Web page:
Packet Capture on Cisco Router

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    • #7320
      yatz
      Participant

      Hey all, this is a neat trick I found and used to assist some network troubleshooting at a remote site earlier this week and thought I’d share.

      Starting in IOS version 12.4T, the packet capture feature was added to Cisco Routers.  I haven’t seen this work on switches, but if you can get access to a router you actually have more power since you’ll have access to two networks rather than one.

      First, let’s look at a basic “capture all” configuration.

      From privileged exec mode:
      ! create a capture buffer
      monitor capture buffer CAP_BUFFER circular

      ! create a capture point used for filling the buffer, all interfaces, both directions
      monitor capture point ip cef CAP_POINT all both

      ! tie the capture point to the buffer
      monitor capture point associate CAP_POINT CAP_BUFFER

      ! start the capture
      monitor capture point start CAP_POINT

      ! wait…..

      ! stop the capture
      monitor capture point stop CAP_POINT

      ! save the buffer to a file
      monitor capture buffer CAP_BUFFER export flash:/capture.pcap

      Now it’s just a matter of copying the pcap file off the router, which is easily accomplished with scp:
      ! enable scp server
      configure terminal
        ip scp server enable

      ! use scp tool included with PuTTY suite (windows)
      pscp -scp @:/capture.pcap .capture.pcap

      ! disable scp server
        no ip scp server enable

      Pretty cool?  Second, we can also limit our capture filter based on an access-list.

      ! create access list
      configure terminal
        ip access-list extended CAPUTRE_LIST
        permit ip hostany
        end

      ! create a capture buffer
      monitor capture buffer CAP_BUFFER circular

      ! apply the capture filter to the buffer
      monitor capture buffer CAP_BUFFER filter access-list CAPTURE_LIST

      ! create a capture point used for filling the buffer, all interfaces, both directions
      monitor capture point ip cef CAP_POINT all both

      ! tie the capture point to the buffer
      monitor capture point associate CAP_POINT CAP_BUFFER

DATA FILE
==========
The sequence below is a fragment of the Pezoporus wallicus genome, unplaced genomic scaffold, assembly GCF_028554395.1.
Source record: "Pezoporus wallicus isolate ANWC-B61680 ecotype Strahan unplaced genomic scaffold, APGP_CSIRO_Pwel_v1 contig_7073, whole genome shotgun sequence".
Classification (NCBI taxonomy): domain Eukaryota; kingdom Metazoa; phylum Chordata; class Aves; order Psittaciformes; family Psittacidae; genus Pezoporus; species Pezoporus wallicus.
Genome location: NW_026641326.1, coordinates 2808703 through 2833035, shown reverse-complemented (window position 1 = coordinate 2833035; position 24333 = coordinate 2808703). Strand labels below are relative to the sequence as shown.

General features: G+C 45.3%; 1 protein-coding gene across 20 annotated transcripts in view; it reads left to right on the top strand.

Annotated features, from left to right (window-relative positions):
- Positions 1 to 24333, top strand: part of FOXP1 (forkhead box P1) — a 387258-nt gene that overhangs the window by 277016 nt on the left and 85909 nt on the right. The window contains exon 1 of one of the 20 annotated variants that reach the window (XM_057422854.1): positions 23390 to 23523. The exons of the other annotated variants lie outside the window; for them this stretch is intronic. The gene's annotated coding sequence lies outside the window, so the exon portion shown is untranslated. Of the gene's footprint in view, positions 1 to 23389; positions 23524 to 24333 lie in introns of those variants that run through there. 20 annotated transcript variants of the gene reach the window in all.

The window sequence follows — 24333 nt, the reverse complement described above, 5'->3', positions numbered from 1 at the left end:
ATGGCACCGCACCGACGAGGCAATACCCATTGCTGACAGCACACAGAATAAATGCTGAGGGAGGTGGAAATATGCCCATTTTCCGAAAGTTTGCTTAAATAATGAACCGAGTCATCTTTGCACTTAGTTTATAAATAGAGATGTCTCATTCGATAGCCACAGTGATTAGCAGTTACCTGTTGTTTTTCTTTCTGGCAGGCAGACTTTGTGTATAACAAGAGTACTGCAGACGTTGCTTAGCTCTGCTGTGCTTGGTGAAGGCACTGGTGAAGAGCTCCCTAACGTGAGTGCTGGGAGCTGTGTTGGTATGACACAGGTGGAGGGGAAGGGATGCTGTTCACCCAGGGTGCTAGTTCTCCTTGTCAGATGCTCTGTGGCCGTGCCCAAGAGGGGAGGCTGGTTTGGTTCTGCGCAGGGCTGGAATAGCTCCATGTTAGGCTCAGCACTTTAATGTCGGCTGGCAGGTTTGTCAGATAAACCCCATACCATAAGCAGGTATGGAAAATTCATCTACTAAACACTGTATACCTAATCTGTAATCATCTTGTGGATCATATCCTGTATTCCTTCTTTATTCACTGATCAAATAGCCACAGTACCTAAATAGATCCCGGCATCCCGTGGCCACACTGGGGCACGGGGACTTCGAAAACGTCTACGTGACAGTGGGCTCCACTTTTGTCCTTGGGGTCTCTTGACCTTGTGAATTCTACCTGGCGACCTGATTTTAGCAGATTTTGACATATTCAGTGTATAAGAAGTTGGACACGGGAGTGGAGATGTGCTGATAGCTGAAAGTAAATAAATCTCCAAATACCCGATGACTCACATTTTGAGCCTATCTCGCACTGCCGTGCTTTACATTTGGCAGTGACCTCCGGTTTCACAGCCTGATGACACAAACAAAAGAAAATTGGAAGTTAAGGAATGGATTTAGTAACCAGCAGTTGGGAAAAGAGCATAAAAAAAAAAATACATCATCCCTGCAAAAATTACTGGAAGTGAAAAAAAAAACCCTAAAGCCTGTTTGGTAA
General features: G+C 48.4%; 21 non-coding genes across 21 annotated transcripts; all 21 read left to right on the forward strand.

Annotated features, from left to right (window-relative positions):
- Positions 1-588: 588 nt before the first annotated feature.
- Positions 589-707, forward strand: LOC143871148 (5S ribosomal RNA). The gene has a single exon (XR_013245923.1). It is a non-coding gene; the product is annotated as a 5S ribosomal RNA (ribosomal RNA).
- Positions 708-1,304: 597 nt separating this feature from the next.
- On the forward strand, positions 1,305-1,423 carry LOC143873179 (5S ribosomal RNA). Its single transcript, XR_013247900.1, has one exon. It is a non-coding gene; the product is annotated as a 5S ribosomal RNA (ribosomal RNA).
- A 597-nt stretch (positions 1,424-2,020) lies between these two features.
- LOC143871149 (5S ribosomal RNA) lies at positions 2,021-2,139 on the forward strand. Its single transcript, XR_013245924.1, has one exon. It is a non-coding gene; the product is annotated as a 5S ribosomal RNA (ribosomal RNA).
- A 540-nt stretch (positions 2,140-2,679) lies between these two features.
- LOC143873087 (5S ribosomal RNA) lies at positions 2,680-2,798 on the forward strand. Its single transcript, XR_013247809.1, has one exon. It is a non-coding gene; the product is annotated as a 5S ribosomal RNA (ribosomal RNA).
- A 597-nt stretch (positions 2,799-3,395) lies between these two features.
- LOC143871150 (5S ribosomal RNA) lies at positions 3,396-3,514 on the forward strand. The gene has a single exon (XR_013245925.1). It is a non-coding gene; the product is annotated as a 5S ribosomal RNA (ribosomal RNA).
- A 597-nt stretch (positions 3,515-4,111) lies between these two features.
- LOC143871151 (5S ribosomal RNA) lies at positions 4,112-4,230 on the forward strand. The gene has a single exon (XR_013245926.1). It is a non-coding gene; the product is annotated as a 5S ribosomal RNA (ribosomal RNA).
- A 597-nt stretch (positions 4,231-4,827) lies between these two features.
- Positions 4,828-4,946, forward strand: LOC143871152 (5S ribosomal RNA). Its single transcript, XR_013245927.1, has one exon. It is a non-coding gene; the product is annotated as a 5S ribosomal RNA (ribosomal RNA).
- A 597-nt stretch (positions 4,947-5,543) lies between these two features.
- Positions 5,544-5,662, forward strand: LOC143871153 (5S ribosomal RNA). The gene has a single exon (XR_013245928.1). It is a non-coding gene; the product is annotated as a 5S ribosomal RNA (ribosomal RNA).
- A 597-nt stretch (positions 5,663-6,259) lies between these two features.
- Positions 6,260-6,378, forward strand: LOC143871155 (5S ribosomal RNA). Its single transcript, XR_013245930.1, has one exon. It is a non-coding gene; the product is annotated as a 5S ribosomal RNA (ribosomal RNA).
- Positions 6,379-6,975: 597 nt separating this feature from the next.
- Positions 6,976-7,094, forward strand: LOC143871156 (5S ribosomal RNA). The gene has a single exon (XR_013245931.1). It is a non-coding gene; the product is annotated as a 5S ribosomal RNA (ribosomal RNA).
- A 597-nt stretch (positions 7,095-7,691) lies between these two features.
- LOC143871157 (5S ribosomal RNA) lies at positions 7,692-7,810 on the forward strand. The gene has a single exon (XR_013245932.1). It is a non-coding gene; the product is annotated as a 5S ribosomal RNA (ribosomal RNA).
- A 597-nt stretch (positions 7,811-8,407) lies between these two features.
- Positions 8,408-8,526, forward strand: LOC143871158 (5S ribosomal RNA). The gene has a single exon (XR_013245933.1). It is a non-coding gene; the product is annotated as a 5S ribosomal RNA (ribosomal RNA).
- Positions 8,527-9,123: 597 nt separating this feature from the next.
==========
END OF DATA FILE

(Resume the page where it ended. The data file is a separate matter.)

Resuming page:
! start the capture
      monitor capture point start CAP_POINT

      ! wait…..

      ! stop the capture
      monitor capture point stop CAP_POINT

      ! save the buffer to a file
      monitor capture buffer CAP_BUFFER export flash:/capture.pcap

      Copy the file off the router and you’re done!

      Anyway, I thought this was pretty cool, didn’t know it was possible until this week.  I can imagine using this to not only sniff cleartext passwords from telnet, but also VoIP… HTTP… all from a router that is typically not looked at every day.

    • #45752
      Triban
      Participant

      Nice writeup and decent feature Yatz!  Thanks!

    • #45753
      kerpap
      Participant

      for a cisco switch you can configure one of the ports to be a switch port analyzer.
      (SPAN)
      this is used for IDS alliances to monitor traffic.
      all you need to do is plug your laptop into the SPAN port and turn on wire shark.

      most switches use the same command. here I did it on a 6509 switch:

      Router(config)#monitor session 1 source interface g1/1 – 48 both
      Router(config)#monitor session 1 destination int g2/1

      as you can see I am monitoring the range G1/1 – 48 and sending the traffic to port g2/1
      “both” indicates that I want to monitor both sent and received packets.

    • #45754
      knwminus
      Participant

      Nice writeup. Good to see new features being added on the IOS. I am going to try this out today.

    • #45755
      yatz
      Participant

      One thing to add that I discovered later on – By default, the packets are truncated at 68 bytes (anyone know why 68 is the default???).

      To increase this and get full packets, use the following command:
      monitor capture buffer CAP_BUFFER max-size 1500

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